The impact of housing on health is a growing topic of discussion in health transformation in public health conferences around the country. Dr. Megan Sandel MD, MPH, the nation’s leading expert on how housing impacts child health, is coming to Greensboro for Housing Summit 2019.
In Greensboro, community partnerships are already addressing health through housing interventions.
Here are five of the ways:
1. As we age or experience mobility challenges, our housing may no longer fit our needs for accessibility and safety; we may risk injuries from falling and become isolated in our own homes.
Prescription: Aging Gracefully. Community Housing Solutions and Triad Healthcare Network are partnering to modify homes and medical protocols to the specific needs of each homeowner to improve health. As part of a national research study, this Greensboro partnership is proving the benefits of the integrated approach.
Read Ruby McBee’s story here.
2. As housing conditions deteriorate, mold and pests and fire hazards and lead dust threaten our health.
Prescriptions: Housing repairs, from addressing water leaks and electrical shorts to using Integrated Pest Management and Lead Safe Work Practices, are restoring houses and apartments to safe condition. City housing rehabilitation programs and Lead Hazard Control grants, as well as nonprofit home repair programs, help homeowners and rental owners address health risks. When owners are unwilling to repair, code enforcement inspectors can order them to correct code violations—or, with due process, the city can repair and place a first-position lien on the property.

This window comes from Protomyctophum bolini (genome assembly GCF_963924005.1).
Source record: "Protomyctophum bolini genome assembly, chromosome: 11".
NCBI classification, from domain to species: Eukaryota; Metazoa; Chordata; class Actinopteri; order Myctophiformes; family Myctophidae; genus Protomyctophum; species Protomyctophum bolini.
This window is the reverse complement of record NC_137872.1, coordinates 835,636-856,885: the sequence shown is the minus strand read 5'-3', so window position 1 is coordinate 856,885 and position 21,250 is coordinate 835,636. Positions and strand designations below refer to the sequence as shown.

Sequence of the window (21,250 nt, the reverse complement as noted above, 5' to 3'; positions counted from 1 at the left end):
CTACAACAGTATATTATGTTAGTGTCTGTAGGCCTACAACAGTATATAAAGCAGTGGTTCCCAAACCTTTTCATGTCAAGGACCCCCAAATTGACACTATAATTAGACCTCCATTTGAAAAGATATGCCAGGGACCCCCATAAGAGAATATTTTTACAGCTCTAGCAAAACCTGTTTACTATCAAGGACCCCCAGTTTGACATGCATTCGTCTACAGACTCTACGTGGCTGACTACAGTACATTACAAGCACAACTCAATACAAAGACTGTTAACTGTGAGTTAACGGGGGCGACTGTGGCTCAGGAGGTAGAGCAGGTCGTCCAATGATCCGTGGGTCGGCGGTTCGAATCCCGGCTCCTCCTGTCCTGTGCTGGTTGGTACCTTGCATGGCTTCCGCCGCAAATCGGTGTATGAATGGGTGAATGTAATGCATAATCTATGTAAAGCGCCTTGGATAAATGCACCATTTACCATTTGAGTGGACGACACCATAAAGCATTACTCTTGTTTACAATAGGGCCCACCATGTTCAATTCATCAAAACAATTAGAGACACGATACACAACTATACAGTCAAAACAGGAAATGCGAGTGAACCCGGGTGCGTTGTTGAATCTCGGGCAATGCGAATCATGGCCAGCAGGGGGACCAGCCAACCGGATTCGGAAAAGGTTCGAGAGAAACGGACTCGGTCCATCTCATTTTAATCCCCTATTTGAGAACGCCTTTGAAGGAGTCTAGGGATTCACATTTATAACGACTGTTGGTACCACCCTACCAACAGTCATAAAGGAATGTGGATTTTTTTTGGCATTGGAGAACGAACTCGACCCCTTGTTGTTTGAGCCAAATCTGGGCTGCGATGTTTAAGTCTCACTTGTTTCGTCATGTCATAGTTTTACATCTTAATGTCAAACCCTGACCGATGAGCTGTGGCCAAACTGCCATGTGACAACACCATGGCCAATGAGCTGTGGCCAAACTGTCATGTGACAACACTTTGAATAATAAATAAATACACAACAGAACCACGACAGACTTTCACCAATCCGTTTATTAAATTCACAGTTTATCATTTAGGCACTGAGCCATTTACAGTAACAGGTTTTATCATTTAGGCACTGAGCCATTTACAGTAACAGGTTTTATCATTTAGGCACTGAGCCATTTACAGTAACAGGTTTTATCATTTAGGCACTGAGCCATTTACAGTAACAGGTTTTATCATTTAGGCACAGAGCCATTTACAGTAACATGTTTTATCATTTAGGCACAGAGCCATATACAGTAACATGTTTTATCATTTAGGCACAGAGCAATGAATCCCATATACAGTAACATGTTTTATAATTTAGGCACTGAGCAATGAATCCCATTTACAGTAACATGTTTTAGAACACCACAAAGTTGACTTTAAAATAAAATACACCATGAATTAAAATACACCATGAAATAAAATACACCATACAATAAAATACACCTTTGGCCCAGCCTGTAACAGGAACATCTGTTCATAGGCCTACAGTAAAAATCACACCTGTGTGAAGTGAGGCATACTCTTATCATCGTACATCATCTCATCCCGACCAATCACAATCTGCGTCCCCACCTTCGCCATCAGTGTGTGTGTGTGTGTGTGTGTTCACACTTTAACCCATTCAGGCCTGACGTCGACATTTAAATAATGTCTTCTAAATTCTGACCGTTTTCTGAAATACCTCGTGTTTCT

Watch this video to see the difference that housing makes for Dr. Mulberry’s young asthma patient at Mustard Seed Community Health.
3. As our income and utility bills fluctuate, we experience stress about our ability to pay housing costs plus other basic needs. Do we pay rent or mortgage, or do we eat or buy medication?
Prescriptions: HUD-approved Housing Counseling agencies guide homeowners through foreclosure prevention options to save their homes. Greensboro’s eviction rate is highest in NC; legal counsel, social work services, landlord and tenant education, and additional affordable housing would preserve stability and health.
4. As we lose our homes and try to survive on the streets, the dangers and deprivation and despair compromise our physical and mental health and send us to hospital emergency departments—or jail.
Prescription: In supportive housing, house keys replace hospital wrist bands or handcuffs. Let’s pair services—mental health, case management, nursing, employment—with conveniently-located apartments or shared housing and subsidies for rents affordable on extremely low wages or disability income.
Read about Housing Summit speaker Andy McMahon’s work with supportive housing here.
5. As neighbors are displaced by substandard conditions or eviction or foreclosure and homes depreciate, our communities suffer disinvestment and growing inequality, resulting in stark contrasts in life expectancy and hospital emergency visits.
Prescription: Community-centered health revitalizes whole neighborhoods, where health strategies are led by community residents with support from nonprofit organizations, local government, hospitals and universities. Cottage Grove, in southeast Greensboro, is a national model for community leadership in transforming housing, fresh food access, and safe places to walk and play. Meet the neighborhood here.
As partnerships continue to broaden and take action to implement healthy housing plans, save June 7 to hear more at UNCG’s Symposium RxHousing.
What opportunities does your community have for learning and connecting health and housing? Share them so that everyone can have a safe place to call home.